As we have already seen, it is impossible to stop water from getting into the air completely, and indeed medical evidence suggests that high humidity can be beneficial to people with respiratory problems. It is sensible though, to keep activities which produce a lot of water vapour localised, as the areas in a house where steam is produced are usually warm and so condensation will be less than if the humid air spreads to the colder parts of the house.

  1. Keep internal kitchen and bathroom doors closed when these rooms are in use (and for some time afterwards).
  2. If possible, dry clothes out of doors and always vent a tumble dryer to the outside.
  3. Avoid forms of heating which produce a lot of water vapour e.g. bottled gas heaters.
  4. Use an automatic kettle or whistling kettle.
  5. Deal with any other types of damp from which the house suffers – rising damp and penetrating damp will both contribute to condensation and will cause other damage as well.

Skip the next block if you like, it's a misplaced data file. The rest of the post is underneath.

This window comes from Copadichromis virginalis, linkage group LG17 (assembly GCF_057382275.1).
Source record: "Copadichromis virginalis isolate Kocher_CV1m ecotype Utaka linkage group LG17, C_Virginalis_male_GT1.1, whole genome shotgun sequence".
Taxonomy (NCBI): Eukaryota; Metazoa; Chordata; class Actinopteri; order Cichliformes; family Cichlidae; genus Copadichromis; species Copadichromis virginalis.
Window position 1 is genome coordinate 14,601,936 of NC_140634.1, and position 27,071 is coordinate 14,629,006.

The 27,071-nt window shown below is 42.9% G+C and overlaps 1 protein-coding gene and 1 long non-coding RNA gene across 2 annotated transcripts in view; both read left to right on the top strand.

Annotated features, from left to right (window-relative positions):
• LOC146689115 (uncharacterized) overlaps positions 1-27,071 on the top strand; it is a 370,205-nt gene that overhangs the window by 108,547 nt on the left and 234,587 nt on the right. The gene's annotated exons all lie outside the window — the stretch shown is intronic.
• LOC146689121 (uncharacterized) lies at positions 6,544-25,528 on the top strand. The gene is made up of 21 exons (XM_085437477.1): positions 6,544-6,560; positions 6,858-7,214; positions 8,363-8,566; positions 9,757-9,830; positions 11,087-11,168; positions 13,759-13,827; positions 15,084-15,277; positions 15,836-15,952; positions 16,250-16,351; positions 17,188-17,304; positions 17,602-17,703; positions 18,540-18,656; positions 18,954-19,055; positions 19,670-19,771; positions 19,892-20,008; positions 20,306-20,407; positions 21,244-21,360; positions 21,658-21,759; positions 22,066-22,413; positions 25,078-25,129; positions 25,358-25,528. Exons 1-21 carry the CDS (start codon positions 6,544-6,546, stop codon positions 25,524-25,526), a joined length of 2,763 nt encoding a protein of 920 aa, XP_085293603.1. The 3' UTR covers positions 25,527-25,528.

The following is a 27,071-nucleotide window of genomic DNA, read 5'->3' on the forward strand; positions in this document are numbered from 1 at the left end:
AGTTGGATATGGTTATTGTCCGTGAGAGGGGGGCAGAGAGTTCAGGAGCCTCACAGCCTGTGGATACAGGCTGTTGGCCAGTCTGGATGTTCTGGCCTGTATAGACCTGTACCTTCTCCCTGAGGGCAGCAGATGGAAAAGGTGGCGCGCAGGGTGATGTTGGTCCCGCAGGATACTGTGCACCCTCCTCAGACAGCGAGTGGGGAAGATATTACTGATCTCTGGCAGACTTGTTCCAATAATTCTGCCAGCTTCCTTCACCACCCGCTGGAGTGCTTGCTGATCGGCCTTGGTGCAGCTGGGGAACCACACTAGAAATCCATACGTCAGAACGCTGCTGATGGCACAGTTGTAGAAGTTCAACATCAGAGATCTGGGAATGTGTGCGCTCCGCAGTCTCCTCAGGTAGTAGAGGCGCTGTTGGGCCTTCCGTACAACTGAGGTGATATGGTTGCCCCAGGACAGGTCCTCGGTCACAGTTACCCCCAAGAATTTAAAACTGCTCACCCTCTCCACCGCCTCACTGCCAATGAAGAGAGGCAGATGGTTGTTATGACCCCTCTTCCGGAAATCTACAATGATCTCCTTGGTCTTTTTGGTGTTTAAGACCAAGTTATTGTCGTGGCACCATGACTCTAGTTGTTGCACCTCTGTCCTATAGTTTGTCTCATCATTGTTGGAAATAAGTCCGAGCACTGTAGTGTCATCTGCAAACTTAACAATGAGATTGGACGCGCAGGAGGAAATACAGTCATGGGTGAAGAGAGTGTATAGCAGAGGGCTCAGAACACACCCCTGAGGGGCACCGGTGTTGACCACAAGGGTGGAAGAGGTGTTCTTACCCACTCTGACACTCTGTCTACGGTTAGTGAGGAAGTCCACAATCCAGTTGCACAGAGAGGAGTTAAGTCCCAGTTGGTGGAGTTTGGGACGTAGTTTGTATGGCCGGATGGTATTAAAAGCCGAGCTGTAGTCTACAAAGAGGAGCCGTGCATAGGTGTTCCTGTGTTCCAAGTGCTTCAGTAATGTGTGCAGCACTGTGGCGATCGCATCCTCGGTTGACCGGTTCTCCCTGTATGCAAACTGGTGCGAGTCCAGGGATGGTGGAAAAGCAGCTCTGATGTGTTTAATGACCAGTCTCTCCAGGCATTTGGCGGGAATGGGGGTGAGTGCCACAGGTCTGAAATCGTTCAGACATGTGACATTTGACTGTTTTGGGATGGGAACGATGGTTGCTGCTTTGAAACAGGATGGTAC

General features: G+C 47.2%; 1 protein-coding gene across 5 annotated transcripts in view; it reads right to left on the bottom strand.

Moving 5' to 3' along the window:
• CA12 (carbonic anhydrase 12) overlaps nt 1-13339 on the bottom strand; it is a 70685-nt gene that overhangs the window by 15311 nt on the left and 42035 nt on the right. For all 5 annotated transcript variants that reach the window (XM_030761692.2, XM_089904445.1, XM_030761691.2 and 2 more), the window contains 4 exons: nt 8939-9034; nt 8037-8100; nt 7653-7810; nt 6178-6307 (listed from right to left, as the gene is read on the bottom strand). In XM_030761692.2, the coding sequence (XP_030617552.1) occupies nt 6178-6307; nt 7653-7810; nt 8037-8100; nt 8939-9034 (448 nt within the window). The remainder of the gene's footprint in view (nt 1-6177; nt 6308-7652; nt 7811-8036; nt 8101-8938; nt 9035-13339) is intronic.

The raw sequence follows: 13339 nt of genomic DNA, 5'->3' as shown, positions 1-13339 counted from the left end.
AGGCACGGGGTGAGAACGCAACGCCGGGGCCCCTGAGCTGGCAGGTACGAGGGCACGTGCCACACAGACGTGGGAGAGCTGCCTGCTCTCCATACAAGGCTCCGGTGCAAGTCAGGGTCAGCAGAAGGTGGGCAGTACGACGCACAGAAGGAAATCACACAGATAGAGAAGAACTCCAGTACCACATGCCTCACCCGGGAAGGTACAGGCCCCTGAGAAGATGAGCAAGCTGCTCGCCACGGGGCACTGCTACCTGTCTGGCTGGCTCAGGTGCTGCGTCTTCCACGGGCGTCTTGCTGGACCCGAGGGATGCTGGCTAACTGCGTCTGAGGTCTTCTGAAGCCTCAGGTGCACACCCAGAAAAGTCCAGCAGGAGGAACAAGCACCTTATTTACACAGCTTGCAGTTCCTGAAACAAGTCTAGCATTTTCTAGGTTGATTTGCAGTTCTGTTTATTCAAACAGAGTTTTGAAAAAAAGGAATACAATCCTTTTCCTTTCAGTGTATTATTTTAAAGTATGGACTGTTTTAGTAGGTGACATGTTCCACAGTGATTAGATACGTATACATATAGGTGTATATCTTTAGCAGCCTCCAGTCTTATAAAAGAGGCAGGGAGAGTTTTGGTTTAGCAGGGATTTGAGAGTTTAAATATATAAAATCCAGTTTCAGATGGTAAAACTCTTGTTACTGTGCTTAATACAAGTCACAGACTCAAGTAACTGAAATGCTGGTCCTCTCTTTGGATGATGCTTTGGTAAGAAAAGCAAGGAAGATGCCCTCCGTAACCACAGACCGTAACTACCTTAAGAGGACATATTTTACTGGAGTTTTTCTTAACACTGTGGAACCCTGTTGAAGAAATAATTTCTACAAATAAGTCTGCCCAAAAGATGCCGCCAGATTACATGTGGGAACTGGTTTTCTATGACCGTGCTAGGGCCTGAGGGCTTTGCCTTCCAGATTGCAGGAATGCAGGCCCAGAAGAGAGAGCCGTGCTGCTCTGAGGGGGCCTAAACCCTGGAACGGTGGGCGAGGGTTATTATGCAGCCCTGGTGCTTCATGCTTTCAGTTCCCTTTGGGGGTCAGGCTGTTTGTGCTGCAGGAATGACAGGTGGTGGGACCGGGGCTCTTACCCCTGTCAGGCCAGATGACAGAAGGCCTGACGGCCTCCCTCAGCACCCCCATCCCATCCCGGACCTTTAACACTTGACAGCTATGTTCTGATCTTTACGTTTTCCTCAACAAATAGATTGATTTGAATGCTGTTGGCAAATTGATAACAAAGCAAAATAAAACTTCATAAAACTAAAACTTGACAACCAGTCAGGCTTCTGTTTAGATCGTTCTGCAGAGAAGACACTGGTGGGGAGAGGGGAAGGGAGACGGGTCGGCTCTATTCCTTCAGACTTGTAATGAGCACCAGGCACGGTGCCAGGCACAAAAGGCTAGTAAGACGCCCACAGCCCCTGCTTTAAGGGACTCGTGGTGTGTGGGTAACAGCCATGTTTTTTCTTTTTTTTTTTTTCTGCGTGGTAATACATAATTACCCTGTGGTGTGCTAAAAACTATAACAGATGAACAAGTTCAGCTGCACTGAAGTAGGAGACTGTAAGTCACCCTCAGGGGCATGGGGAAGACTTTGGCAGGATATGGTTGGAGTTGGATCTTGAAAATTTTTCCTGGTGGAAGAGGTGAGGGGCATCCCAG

Removing the Humid Air

If very humid air can be removed from the house quickly, it will not have time to cause condensation. The key to this is good ventilation near the source.

  1. When cooking and after bathing/showering, open a window or use a cooker hood or extractor fan.
  2. Never draught-proof a room to the point where there is no air circulating through it. Even breathing will result in condensation. This may mean losing a little heat, but the resulting dryer air will generally feel more comfortable than a clammy atmosphere.
  3. Move large items of furniture a little away from exterior walls so that air can circulate behind them.
  4. Investigate blocked up chimneys and make sure there is sufficient ventilation. If a chimney is bricked up without installing an air brick, condensation can occur inside the chimney and may eventually soak through into the room.
  5. Keep cellar and sub-floor areas well ventilated and check periodically that cellar windows are open a little and air bricks are not blocked. If possible ensure that there are two ventilation points so that air circulates. Leave any internal cellar doors ajar.
  6. When insulating a loft space (and especially if it is also boarded and/or clad) leave plenty of space at the eaves for ventilation. If there is not enough air circulation in a loft, condensation can soak the roof timbers and lead to mould and rot attack.